[Review] Fee Waybill: Read My Lips (1984)

Fee attempts to cash in on The Tubes’ success, but comes up a day late and a dollar short.

Kronomyth 1.0: Talk to the hand.

Any hopes that Fee Waybill would be cashing in on the success of The Tubes were soundly quashed by the poor showing of Read My Lips. It’s hard to understand what went wrong. He had all the right people writing and playing behind him: David Foster, Steve Lukather, Richard Marx, Bobby Kimball, Steve Porcaro. It was the right time. The songs were right in line with The Tubes’ latest hits. And yet Fate had other plans, which apparently included having The Tubes regroup for the lackluster Love Bomb.

Speaking for myself, I’ve never had a warm reaction to Read My Lips, but I’d cooled considerably on the band when they started writing hits. If you thought The Completion Backward Principle and Outside Inside were great albums, then you’ll agree that Read My Lips at least sounds great. The only thing missing, surprisingly, is a sense of humor. As the outrageous frontman of The Tubes, you expect Waybill to do something shocking. The shock here is he never does. These are love songs, professionally penned, chocked full of modern effects and great hooks. So were “She’s a Beauty” and “Don’t Want to Wait Anymore,” but audiences apparently weren’t buying it from Fee.

Despite decent promotion from A&M, a few gaffes were made along the way. The most notable mistake was a lack of video promotion, since Fee is a natural for the camera. The second mistake was not distributing Saved My Life as the album’s first single. Instead, the labels selected You’re Still Laughing, which isn’t a bad song, and I Don’t Even Know Your Name, a song that literally begs to have its lunch money taken from it.

Instead of running through a track-by-track review, which is growing tiresome, I’ll simply note that most of the songs on Read My Lips sound the same. That’s not a knock, since the production and playing are uniformly excellent. Steve Lukather sounds amazing (Mike Landau no doubt deserves some credit here too) and cameos from players like Tris Imboden (Thrill of the Kill) generate a ton of energy. In some ways, the album is a master class in how to make a successful mid 80s pop/rock album; the only ingredient missing is the success.

While I’m sure snarky reviews from people like me haven’t helped matters, Read My Lips is an album ripe for rediscovery by Tubes fans, or at least those fans who felt The Completion Backward Principle wasn’t a giant step backwards. I don’t like pop music from the mid 80s (Toto, Chicago, Journey, etc.) and David Foster’s name has rarely been associated with music that doesn’t make me want to hurl (despite the man’s unquestionable genius), so I’m probably the last person you should ask. But even I have to admit that it’s nice to hear Fee Waybill’s voice taken seriously for a change.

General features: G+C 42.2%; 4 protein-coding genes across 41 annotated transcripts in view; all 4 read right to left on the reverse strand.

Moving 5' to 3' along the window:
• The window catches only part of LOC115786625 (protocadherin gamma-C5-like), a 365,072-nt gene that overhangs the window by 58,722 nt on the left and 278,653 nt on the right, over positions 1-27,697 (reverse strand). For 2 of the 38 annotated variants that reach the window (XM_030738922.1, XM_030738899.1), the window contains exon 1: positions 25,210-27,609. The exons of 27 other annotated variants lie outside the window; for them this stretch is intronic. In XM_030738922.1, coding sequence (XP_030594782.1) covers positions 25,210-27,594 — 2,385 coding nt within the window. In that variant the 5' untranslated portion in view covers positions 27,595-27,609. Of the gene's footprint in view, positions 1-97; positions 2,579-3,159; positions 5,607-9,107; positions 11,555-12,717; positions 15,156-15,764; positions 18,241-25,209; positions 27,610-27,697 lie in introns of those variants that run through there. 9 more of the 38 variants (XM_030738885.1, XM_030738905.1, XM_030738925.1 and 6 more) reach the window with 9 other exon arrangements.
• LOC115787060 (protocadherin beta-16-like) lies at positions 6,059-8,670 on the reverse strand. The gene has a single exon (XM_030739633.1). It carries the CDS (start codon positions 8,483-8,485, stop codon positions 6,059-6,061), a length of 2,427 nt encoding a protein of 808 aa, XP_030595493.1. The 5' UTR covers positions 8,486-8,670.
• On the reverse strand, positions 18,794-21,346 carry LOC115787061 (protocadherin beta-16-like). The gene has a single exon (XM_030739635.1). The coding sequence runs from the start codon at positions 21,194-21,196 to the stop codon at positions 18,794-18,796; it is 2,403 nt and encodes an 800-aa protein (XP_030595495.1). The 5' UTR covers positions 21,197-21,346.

Original elpee version

A1. You’re Still Laughing (Fee Waybill/David Foster/Steve Lukather) (4:28)
A2. Nobody’s Perfect (Fee Waybill/David Foster/Mike Landau/John Robinson/Humberto Gatica )(4:27)
A3. Who Loves You Baby (Fee Waybill/Richard Marx/David Foster) (3:45)
A4. I Don’t Even Know Your Name (Passion Play) (Fee Waybill/David Foster/Steve Lukather) (4:26)
A5. Who Said Life Would Be Pretty (Fee Waybill/Mark Goldenberg) (4:08)
B1. Thrill of the Kill (Fee Waybill/Steve Lukather) (3:32)
B2. Saved My Life (Fee Waybill/David Foster/Steve Lukather) (3:47)
B3. Caribbean Sunsets (Fee Waybill/David Foster/Steve Lukather) (4:45)
B4. Star of the Show (Fee Waybill/David Foster/Steve Lukather) (3:45)
B5. I Could’ve Been Somebody (Fee Waybill/David Foster/Tom Keane) (3:39)

The Players

Fee Waybill (vocals), Bill Champlin (background vocals), Paulinho Da Costa (percussion), David Foster (keyboards, background vocals), Tom Keane (background vocals, keyboards on B5), Bobby Kimball (background vocals), Larry Klein (bass), Mike Landau (guitar), Steve Lukather (guitar), Jerry Marotta (drums), Richard Marx (background vocals), Steve Porcaro (keyboards and synthesizer programming) with Will Alexander (additional keyboards and synthesizer programming), Michael Boddicker (additional keyboards and synthesizer programming), Erich Bulling (additional keyboards and synthesizer programming), Humberto Gatica (percussion overdubs on A4), Gary Grant (horns), Gary Hebrig (horns), Jerry Hey (horns, horn arrangement on A3), Tris Imboden (drums on B1), Paul Jackson (guitar on A3), Jeremy Lubbock (synthesizer string arrangements), Jeff Porcaro (drums on B3), John Robinson (drums on A2), Marc Russo (horns), Larry Williams (horns), Bill Wolfer (keyboards on A3). Produced by David Foster except B1 by David Foster and Steve Lukather; engineered and mixed by Humberto Gatica, additional vocal engineering by Laura Livingston.

The Pictures

Design by Clive Piercy, Dyer/Khan Inc. Photography by Ron Slenzak.

The Plastic

Released on elpee and cassette in 1984 in the US and Canada (Capitol, ST/4XT-12369), Europe (Capitol, 1C 064-24 0251) and Japan (Capitol, ECS-81695) with lyrics innersleeve. Reached #151 on the US charts.

  1. Re-issued on compact disc on August 31, 1995 in the UK (Beat Goes On, BGOCD 283).

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